WORLD> Middle East
Clinton demands end to sexual violence in Congo
Updated: 2009-08-11 21:12

GOMA, Congo: US Secretary of State Hillary Rodham Clinton on Tuesday demanded an end to the rampant sexual violence that has engulfed war-ravaged eastern Congo.

"We believe there should be no impunity for the sexual and gender-based violence committed by so many - that there must be arrests and prosecutions and punishment," she said during a press conference with Congolose Foreign Minister Alexis Thambwe Mwamba in the eastern city of Goma.

Clinton demands end to sexual violence in Congo

US Secretary of State Hillary Clinton arrives at a town hall meeting with Congolese university students in the Democratic Republic of Congo's capital Kinshasa, August 10, 2009. [Agencies] Clinton demands end to sexual violence in Congo

Earlier, Clinton delivered that message to Congolese President Joseph Kabila in a tent at a compound in Goma, on the shore of Lake Kivu. Goma has become the epicenter of an epidemic of gang rapes and other sexual crimes amid continuing fighting between the army and rebel groups.

"We do support the efforts to end the militias and the violence they have visited so terribly on the people of the eastern Congo," Clinton said. But she added: "We believe that a disciplined, paid army is a more effective fighting force. We believe that more can be done to protect civilians while you are trying to kill and capture insurgents."

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The United Nations has recorded at least 200,000 cases of sexual violence against women and girls in the region since conflict erupted in 1996, something Clinton deplored as "one of mankind's greatest atrocities" before she arrived.

The figures, Clinton told a group university students in the Congolese capital of Kinshasa on Monday, are "astonishing and horrible." She urged the youth of Congo to mount nationwide protests against such abuses and said she would push the government hard on the issue.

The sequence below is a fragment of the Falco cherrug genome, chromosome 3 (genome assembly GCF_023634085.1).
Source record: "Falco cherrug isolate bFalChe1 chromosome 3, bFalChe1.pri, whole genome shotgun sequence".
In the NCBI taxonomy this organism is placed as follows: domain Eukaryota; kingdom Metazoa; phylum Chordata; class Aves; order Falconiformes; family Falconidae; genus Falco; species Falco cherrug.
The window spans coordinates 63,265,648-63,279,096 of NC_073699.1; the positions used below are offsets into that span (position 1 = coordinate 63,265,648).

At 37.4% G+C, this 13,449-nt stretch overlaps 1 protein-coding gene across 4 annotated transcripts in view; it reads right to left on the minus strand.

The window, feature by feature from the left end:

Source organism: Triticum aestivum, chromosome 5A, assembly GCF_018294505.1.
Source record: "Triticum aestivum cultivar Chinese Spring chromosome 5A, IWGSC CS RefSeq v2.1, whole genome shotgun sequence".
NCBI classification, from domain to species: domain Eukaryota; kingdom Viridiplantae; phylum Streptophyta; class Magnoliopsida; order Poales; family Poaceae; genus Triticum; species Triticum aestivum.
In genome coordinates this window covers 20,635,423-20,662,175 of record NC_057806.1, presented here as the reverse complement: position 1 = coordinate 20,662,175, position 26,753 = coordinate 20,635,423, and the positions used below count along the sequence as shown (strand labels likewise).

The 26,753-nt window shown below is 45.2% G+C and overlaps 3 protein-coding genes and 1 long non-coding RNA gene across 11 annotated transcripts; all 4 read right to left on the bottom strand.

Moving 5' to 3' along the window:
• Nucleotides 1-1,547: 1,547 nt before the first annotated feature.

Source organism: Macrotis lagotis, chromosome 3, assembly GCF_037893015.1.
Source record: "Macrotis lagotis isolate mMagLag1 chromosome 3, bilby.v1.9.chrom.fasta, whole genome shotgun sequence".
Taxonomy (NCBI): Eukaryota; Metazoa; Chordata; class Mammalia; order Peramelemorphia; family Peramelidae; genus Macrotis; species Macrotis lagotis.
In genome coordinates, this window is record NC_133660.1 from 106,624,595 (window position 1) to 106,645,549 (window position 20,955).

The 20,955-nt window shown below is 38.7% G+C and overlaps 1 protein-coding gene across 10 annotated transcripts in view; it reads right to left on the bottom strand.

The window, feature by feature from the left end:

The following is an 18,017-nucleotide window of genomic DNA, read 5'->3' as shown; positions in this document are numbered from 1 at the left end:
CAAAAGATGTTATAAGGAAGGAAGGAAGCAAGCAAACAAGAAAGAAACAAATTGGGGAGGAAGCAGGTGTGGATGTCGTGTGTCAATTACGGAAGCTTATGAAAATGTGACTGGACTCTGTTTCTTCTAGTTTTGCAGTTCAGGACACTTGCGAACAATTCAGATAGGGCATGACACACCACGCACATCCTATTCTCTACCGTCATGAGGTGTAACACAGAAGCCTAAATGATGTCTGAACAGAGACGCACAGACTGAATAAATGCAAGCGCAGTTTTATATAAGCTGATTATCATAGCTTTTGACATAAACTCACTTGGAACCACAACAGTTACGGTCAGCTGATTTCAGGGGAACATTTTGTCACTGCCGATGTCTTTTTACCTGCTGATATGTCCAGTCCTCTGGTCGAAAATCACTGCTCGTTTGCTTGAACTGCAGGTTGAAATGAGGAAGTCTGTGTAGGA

"The entire society needs to be speaking out against this," she said. "It should be a mark of shame anywhere, in any country. I hope that that will become a real cause here in Kinshasa that will sweep across the country."

Clinton came to Goma aboard a UN plane over the objections of some top aides who were concerned about security and logistics for the visit. She is the first US secretary of state to visit the city, according to the State Department historian's office.

Although fighting has eased since a 2003 peace deal, the army and rebel groups, fighting over eastern Congo's vast mineral wealth, are still attacking villages, killing civilians and committing brutal atrocities.

She also plans to meet with victims of the sexual violence and officers in the UN peacekeeping force that is deployed in the Congo.

Members of Kabila's armed forces are accused of taking part in the brutality, including gang rapes that have led to unwanted pregnancies, serious injuries and death to tens of thousands of women and girls.

After meeting with Kabila, Clinton said impunity for the perpetrators "runs counter to peace and stability for the Congolese people."

She said the US will send a team of legal and financial and other technical experts to come up with specific recommendations for overcoming Congo's problems with corruption. She said Kabila had accepted that offer.

Earlier this month, a leading human rights group demanded that Congo crack down on sexual violence often perpetrated by military generals and other top officers. It cited UN data showing that 7,703 cases of sexual violence by soldiers were reported last year.

Human Rights Watch said the Congolese authorities have failed to prevent the attacks and called on the UN Security Council to take tough steps, including travel bans, against individuals or governments that commit or condone sexual violence in Congo and elsewhere.

Clinton said the United States would support UN Secretary-General Ban Ki-moon in his call last week for global action to stop government forces and armed groups from using sexual violence as a tool of warfare.

Clinton's Congo stop is the latest in an 11-day journey through Africa to promote development and good governance and underscore the Obama administration's commitment to the world's poorest continent.

She arrived in Congo after stops in Angola, South Africa and Kenya. She will also visit Nigeria, Liberia and Cape Verde.